Study population and setting
The study objective was to assess the risk of infection among vaccinated healthcare workers. Healthcare workers from Fondazione IRCCS Policlinico San Matteo, Pavia, Italy, were tested for active infection and antibodies to indicate prior SARS-CoV-2 infection from April 29 to June 30, 2020. During the second wave of the pandemic from September 1 to November 30, 2020, they were tested again for SARS-CoV-2 infection and the 3-month cumulative incidence was estimated. Current infection was determined via the presence of SARS-CoV-2 RNA determined by reverse-transcriptase polymerase chain reaction (RT-PCR). Healthcare workers began to be vaccinated in December with the BNT162b2 (Pfizer/BioNTech) vaccine, with second doses for full immunity being given from January 18 to March 31, 2021. The study compared the incidence of SARS-CoV-2 infection in the second wave among previously uninfected individuals compared to previously infected individuals. They also estimated the 3-month cumulative incidence of SARS-CoV-2 infection following vaccination, as well as stratified by prior infection before vaccination. Symptom data was available for a subset of participants and was also described. They also completed genotyping on the samples collected to determine the potential variant. Contact tracing among family and coworkers was conducted for vaccinated subjects who tested positive.
Summary of Main Findings
In the initial testing from April 29 to June 30, 2020, 3810 healthcare workers were tested. 336 (8.8%) participants were found to have prior infection, compared to 3474 without prior infection of SARS-CoV-2. Participants were tested for antibodies via chemiluminescent assay for anti-S1 and anti-S2 IgG. Among these two strata, in the second wave from September 1 to November 30, 9 individuals with prior infection tested positive (2.7%) compared to 225 in those without prior infection (6.5%). This reflected a statistically significant difference in the 3-month cumulative incidence among previously infected vs. previously uninfected groups. Of these, 1 of the 4 (25%) subjects had mild symptoms among those with prior infection, compared to 85 of 108 (79%) of those without prior infection. Of those initially enrolled, 3268 participants’ serostatus could be determined from both the first and second pandemic wave. Infection was determined in 33 vaccinated subjects: 2 among the 507 previously infected with follow-up (0.4%), compared to 24 among the 2,761 previously uninfected individuals (0.9%), and 7 among 452 individuals with unknown or indeterminate serostatus (1.5%). The odds of developing SARS-CoV-2 infection after vaccination compared to subjects before vaccination was 0.13 (95% CI: 0.08 to 0.19), with an estimated protective effect of 87%. They determined that all analyzed patients were infected by the B.1.1.7 (alpha) variant. Of the 33 infections post-vaccination, only 2 were transmitted to family members (6.1%); comparable data were not available pre-vaccination.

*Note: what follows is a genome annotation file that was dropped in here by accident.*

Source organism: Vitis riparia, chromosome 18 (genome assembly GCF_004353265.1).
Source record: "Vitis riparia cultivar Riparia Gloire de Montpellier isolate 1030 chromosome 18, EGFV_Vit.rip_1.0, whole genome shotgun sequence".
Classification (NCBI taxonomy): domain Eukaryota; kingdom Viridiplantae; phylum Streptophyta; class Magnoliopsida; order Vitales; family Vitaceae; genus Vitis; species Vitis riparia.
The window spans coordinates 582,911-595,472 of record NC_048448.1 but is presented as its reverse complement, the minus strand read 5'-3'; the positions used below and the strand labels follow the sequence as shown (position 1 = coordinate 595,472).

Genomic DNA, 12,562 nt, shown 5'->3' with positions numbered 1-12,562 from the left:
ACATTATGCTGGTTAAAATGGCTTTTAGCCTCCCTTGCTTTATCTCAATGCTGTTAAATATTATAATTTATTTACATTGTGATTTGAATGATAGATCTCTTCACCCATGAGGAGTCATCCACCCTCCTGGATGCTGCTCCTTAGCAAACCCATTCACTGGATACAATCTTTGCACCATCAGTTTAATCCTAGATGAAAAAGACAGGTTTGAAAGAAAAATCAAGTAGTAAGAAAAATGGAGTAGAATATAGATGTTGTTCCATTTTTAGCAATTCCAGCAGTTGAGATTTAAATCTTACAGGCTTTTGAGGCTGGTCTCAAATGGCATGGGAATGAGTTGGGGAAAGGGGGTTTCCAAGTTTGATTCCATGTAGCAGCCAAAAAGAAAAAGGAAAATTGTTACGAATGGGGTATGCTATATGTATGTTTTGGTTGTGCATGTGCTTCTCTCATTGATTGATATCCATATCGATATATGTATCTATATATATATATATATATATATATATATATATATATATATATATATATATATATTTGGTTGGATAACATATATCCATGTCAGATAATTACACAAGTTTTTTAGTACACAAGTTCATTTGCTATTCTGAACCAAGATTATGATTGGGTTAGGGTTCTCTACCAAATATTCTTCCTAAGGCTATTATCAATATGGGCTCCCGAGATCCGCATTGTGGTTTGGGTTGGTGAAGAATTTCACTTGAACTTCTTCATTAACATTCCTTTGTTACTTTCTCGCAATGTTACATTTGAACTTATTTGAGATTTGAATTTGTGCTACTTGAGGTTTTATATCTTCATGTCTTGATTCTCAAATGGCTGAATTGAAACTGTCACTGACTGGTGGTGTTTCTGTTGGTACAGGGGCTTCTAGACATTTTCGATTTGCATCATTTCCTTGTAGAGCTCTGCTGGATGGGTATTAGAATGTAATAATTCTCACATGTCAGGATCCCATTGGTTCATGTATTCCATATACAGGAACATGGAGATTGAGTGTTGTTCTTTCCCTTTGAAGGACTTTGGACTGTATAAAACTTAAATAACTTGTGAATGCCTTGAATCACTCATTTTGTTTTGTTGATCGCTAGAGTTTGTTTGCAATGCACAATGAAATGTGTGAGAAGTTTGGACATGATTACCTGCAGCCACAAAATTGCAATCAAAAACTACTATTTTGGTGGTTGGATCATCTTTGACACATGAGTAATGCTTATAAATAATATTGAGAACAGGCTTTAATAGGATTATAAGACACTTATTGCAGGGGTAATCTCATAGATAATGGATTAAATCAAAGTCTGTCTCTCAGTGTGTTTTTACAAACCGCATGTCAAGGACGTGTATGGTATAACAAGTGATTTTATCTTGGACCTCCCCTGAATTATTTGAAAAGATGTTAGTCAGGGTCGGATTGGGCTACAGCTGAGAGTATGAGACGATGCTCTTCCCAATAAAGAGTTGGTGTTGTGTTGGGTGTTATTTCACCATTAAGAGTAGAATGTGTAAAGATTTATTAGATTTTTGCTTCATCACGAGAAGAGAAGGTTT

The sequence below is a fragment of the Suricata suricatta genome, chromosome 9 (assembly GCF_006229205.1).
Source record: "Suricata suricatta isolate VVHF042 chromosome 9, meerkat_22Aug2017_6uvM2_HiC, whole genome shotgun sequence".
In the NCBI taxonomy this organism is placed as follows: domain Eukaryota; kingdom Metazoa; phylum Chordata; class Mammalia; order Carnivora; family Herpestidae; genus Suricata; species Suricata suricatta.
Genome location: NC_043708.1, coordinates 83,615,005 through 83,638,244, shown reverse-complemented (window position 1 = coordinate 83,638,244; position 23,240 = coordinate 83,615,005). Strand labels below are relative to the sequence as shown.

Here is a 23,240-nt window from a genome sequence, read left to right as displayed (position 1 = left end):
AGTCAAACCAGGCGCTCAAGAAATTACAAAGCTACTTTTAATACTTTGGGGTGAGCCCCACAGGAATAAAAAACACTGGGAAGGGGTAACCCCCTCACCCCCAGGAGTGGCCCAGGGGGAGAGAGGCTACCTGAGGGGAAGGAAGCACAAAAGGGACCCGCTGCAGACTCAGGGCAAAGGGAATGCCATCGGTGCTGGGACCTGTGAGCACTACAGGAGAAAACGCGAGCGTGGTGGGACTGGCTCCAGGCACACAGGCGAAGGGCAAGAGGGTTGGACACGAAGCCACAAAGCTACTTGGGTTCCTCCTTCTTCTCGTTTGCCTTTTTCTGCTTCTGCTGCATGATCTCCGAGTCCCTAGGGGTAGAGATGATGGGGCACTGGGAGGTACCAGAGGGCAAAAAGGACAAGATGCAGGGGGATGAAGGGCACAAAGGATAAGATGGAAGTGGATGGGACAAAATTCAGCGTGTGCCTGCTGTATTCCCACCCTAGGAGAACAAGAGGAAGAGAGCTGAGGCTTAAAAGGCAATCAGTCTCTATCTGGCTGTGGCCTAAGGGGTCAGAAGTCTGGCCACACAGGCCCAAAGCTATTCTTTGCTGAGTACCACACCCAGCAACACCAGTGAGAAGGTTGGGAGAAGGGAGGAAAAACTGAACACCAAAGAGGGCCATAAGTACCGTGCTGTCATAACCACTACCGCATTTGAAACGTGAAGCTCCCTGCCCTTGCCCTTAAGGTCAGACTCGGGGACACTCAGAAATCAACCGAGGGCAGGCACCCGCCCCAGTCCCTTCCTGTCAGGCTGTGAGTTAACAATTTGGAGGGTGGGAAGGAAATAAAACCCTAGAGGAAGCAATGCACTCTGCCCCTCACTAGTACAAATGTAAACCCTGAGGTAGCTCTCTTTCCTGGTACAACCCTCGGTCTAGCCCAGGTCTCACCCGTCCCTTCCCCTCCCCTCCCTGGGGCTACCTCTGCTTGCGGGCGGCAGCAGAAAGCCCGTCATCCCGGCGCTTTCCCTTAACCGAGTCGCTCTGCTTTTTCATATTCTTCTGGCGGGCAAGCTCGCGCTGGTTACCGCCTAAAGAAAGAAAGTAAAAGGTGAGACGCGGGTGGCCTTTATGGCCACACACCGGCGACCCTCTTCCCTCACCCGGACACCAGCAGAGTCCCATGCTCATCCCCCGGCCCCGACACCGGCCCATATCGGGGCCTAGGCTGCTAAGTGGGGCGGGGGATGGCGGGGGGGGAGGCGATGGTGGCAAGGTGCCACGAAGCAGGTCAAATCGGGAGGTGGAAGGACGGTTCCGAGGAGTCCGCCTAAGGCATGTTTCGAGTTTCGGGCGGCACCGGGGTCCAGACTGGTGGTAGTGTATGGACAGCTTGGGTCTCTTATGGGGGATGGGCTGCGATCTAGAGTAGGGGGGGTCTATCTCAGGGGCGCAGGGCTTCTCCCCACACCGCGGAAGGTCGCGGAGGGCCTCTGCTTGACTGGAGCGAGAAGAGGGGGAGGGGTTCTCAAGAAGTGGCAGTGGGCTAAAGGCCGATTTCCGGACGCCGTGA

The study had prior infection data available throughout multiple waves of the pandemic, as well as vaccination status information available. Healthcare workers, particularly in Italy, which was hard hit in the pandemic, are at increased risk for SARS-CoV-2 infection. Therefore, this gives insight into the vaccine protection conferred to individuals who are most likely to be exposed. They also genotyped the samples, which is important to consider given the proliferation of new variants. They also conducted contact tracing, allowing them to measure potential transmission due to infected individuals even post-vaccination.
There was no prospective unvaccinated control group available to compare the risk of infection to properly estimate vaccine effectiveness in this sample, but rather the comparison was to the same prior to vaccination. This offers a potential estimate of protective effect but not of specific vaccine efficacy or variant-specific vaccine efficacy. Similarly, there were few individuals testing positive post-vaccination and no transmission estimates from pre-vaccination, therefore while they show few transmitted infections from vaccinated people, it is not possible to extrapolate if that is due to their vaccination in this study.
This study examines breakthrough cases among a cohort of healthcare workers at high risk of infection, including potential transmission to others.
This review was posted on: 1 September 2021